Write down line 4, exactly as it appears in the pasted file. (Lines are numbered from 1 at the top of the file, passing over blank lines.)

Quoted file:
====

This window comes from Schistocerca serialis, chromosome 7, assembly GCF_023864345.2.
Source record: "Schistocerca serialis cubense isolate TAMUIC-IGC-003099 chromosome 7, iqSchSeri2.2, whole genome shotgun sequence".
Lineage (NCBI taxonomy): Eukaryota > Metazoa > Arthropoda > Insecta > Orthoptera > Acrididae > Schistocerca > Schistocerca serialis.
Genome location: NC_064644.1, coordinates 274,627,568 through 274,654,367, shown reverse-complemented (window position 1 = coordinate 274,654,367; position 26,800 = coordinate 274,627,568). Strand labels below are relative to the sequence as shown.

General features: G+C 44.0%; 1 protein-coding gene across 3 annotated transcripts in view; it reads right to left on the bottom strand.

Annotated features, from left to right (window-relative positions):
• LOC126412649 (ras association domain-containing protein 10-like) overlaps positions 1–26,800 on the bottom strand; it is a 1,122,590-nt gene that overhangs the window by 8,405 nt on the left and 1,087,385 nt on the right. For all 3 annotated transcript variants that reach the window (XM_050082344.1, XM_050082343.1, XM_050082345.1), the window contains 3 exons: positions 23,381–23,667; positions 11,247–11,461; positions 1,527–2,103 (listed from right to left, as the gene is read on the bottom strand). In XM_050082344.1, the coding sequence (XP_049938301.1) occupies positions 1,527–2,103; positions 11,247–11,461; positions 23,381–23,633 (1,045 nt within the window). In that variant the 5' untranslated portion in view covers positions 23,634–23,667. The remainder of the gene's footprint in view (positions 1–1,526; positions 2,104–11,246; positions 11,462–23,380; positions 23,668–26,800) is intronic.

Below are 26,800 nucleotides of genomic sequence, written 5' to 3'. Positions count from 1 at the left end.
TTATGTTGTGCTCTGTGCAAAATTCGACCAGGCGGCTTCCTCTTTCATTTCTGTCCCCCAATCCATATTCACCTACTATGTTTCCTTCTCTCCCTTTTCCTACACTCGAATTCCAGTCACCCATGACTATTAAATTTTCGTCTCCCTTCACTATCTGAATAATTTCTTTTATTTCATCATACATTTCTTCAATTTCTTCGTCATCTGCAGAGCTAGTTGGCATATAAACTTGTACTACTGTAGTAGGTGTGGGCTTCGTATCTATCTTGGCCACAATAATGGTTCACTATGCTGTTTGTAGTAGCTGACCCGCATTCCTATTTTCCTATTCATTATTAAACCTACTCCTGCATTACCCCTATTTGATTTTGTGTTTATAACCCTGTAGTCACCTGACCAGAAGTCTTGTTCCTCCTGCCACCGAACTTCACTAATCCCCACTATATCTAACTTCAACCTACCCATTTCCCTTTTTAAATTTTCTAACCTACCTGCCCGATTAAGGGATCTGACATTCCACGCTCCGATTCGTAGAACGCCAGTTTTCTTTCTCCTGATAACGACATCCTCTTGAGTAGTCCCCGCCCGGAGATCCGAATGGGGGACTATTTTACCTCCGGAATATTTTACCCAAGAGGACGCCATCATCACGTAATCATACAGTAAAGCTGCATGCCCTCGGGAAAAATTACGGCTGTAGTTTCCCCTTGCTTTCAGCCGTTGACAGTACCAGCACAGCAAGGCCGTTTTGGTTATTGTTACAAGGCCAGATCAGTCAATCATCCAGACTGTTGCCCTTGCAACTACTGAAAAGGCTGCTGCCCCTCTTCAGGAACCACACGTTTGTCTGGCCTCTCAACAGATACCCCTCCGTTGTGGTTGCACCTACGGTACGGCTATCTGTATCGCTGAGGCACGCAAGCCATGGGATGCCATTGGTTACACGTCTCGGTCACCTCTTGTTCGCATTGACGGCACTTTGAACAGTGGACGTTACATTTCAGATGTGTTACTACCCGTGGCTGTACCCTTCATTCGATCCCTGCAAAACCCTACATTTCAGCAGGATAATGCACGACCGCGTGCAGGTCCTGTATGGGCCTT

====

Genome location: NC_064644.1, coordinates 274,627,568 through 274,654,367, shown reverse-complemented (window position 1 = coordinate 274,654,367; position 26,800 = coordinate 274,627,568). Strand labels below are relative to the sequence as shown.